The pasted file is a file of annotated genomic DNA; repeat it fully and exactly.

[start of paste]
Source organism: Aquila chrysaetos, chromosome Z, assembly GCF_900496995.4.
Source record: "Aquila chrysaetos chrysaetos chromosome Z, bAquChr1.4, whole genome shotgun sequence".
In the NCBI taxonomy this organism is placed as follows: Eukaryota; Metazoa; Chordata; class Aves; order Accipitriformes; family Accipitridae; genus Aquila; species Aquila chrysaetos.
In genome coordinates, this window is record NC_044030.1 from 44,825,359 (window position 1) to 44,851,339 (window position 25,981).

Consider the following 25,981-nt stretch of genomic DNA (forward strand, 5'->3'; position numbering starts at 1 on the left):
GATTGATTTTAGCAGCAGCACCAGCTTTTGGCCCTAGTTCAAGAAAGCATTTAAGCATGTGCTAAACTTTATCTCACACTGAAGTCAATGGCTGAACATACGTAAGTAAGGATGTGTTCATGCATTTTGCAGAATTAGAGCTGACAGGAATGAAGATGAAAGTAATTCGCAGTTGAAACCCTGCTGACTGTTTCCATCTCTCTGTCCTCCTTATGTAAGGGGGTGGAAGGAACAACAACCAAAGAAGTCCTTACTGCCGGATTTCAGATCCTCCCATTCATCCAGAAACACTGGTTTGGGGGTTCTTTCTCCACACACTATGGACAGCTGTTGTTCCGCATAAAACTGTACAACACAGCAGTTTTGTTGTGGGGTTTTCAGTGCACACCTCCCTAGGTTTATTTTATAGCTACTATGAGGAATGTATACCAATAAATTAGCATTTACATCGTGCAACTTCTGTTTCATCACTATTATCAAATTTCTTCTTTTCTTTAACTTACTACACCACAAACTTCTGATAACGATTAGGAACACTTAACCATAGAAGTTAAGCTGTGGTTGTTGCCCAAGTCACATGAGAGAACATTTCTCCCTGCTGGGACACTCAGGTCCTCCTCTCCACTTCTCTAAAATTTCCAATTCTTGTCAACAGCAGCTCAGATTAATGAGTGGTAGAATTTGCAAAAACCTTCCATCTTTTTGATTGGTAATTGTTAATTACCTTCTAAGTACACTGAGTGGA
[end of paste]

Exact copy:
Source organism: Aquila chrysaetos, chromosome Z, assembly GCF_900496995.4.
Source record: "Aquila chrysaetos chrysaetos chromosome Z, bAquChr1.4, whole genome shotgun sequence".
In the NCBI taxonomy this organism is placed as follows: Eukaryota; Metazoa; Chordata; class Aves; order Accipitriformes; family Accipitridae; genus Aquila; species Aquila chrysaetos.
In genome coordinates, this window is record NC_044030.1 from 44,825,359 (window position 1) to 44,851,339 (window position 25,981).

Consider the following 25,981-nt stretch of genomic DNA (forward strand, 5'->3'; position numbering starts at 1 on the left):
GATTGATTTTAGCAGCAGCACCAGCTTTTGGCCCTAGTTCAAGAAAGCATTTAAGCATGTGCTAAACTTTATCTCACACTGAAGTCAATGGCTGAACATACGTAAGTAAGGATGTGTTCATGCATTTTGCAGAATTAGAGCTGACAGGAATGAAGATGAAAGTAATTCGCAGTTGAAACCCTGCTGACTGTTTCCATCTCTCTGTCCTCCTTATGTAAGGGGGTGGAAGGAACAACAACCAAAGAAGTCCTTACTGCCGGATTTCAGATCCTCCCATTCATCCAGAAACACTGGTTTGGGGGTTCTTTCTCCACACACTATGGACAGCTGTTGTTCCGCATAAAACTGTACAACACAGCAGTTTTGTTGTGGGGTTTTCAGTGCACACCTCCCTAGGTTTATTTTATAGCTACTATGAGGAATGTATACCAATAAATTAGCATTTACATCGTGCAACTTCTGTTTCATCACTATTATCAAATTTCTTCTTTTCTTTAACTTACTACACCACAAACTTCTGATAACGATTAGGAACACTTAACCATAGAAGTTAAGCTGTGGTTGTTGCCCAAGTCACATGAGAGAACATTTCTCCCTGCTGGGACACTCAGGTCCTCCTCTCCACTTCTCTAAAATTTCCAATTCTTGTCAACAGCAGCTCAGATTAATGAGTGGTAGAATTTGCAAAAACCTTCCATCTTTTTGATTGGTAATTGTTAATTACCTTCTAAGTACACTGAGTGGA